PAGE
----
On Monday at noon, West Virginia gets its turn on culinary travel show “State Plate,” hosted by Taylor Hicks, season five “American Idol” champion.
On the program from the INSP television channel, Hicks visits different U.S. states looking for popular local dishes to taste.
“We try to find those iconic foods that are iconic to that state,” he said.
Sometimes, these are dishes that the rest of the nation knows little to nothing about and Hicks said they try to get to the source of where the dishes come from and get the stories of how they came to be.
Through the program, the singer visits docks, farms and ranches, as well as restaurants that have a close tie to the food Hicks will taste.
“We just want to expose the food,” Hicks said.
It’s been a great project for the performer who bragged about his southern palette. He enjoyed the travel and the trying new things, but he acknowledged he had some favorites.
“Maine was great, if just for the lobster,” he said. “And Alaska was very interesting.”
In the 49th state, Hicks ate Reindeer Dogs and pickled kelp, among other local delicacies.
In West Virginia, he said, there really wasn’t a choice of what he had to try.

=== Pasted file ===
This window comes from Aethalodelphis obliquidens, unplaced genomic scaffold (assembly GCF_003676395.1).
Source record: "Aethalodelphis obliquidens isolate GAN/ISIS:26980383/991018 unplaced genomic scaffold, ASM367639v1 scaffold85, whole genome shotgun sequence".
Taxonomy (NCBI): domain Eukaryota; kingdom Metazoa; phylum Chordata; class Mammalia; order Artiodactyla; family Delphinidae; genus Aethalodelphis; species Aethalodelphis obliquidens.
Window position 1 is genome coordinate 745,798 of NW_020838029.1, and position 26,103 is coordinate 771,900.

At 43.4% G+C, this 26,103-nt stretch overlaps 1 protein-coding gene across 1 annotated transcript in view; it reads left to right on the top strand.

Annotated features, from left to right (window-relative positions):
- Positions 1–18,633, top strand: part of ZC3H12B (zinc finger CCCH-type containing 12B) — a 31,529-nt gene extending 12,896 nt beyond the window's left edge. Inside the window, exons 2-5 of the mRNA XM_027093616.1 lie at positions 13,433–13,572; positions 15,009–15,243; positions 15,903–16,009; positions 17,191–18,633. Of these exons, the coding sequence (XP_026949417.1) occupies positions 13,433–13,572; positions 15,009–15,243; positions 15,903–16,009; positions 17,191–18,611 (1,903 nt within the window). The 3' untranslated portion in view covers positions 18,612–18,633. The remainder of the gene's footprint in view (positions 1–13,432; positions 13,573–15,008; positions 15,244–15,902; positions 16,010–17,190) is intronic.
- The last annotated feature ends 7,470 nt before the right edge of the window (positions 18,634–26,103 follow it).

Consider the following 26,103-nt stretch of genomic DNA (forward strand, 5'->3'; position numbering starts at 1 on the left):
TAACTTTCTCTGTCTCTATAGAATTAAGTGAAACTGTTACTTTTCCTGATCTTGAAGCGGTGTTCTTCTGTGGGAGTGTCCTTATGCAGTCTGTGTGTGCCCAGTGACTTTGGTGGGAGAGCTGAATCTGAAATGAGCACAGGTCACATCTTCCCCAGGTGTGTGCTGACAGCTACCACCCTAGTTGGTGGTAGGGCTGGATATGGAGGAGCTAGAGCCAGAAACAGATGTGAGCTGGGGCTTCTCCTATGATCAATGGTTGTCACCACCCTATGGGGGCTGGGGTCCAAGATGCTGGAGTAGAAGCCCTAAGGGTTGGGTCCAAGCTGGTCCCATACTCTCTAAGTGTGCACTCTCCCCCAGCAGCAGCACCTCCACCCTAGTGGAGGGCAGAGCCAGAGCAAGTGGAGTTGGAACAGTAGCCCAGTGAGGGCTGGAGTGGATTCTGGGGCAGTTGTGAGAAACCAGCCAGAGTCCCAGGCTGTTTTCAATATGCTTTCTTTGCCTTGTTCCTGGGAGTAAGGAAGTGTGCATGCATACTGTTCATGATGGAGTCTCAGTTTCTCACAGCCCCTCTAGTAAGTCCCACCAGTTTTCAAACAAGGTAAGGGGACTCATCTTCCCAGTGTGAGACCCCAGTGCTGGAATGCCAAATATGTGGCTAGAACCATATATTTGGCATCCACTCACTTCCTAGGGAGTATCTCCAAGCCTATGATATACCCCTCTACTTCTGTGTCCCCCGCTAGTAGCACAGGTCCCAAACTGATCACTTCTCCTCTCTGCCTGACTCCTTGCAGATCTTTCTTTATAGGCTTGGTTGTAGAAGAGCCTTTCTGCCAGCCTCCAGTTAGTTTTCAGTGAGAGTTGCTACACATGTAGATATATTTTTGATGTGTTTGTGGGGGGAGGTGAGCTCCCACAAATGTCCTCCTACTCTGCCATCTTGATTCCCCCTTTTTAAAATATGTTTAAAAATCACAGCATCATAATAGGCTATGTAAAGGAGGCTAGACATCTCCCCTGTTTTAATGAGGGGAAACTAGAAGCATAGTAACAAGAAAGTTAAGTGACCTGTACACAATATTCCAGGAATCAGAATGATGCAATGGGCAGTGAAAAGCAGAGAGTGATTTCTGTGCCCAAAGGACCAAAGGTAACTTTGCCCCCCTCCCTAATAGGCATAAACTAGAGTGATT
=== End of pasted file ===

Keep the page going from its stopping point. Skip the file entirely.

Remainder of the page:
“No question,” Hicks said. “I did a pepperoni roll. That’s a big, iconic West Virginia thing.”
And kind of unique, as pepperoni rolls haven’t really caught on around the country.
Hicks got his pepperoni roll from the Country Club Bakery in Fairmont, which was started by coal-miner-turned-baker Guissippi Argiro in 1927.
Argiro is said to have created the first pepperoni roll based on what his fellow Italian mineworkers brought to the mines for lunch — a hunk of bread, a hunk of pepperoni and a jug of water.
The singer said he enjoyed his pepperoni roll.
“I love Italian stuff, but to have a big, Italian roll with pepperoni was great,” he said.
Hicks said he also tried a Golden Delicious apple dumpling, made with the state’s official apple.
“That was divine,” he said.
When he’s not doing “State Plate” or touring with his music, Hicks said his go-to comfort food was barbecue, which is probably convenient, too.
The singer co-owns a couple of barbecue restaurants in and around Birmingham.
Alabama style barbecue, he said, was kind of a mix of different styles — a little North Carolina, a little Texas-style.
“But it’s all about the sauce,” Hicks said.
Monday night’s episode of “State Plate” was filmed during a cold patch in April, though they were only in West Virginia for a couple of days. Hicks said the show typically shoots in two states to maximize the crew’s time.
“We spent eight days out in West Virginia and South Carolina,” he said.
It made for a grueling travel schedule and some climate shock between the two states. It was warm in South Carolina while there was snow still on the ground in parts of West Virginia, but Hicks said, “We had a blast.”
So far, INSP has aired 38 episodes in 38 states. Hicks hoped he’d get to do all 50 and then after that?
“Maybe go back for seconds,” he said.
The West Virginia episode is scheduled to be broadcast on INSP at noon on Monday.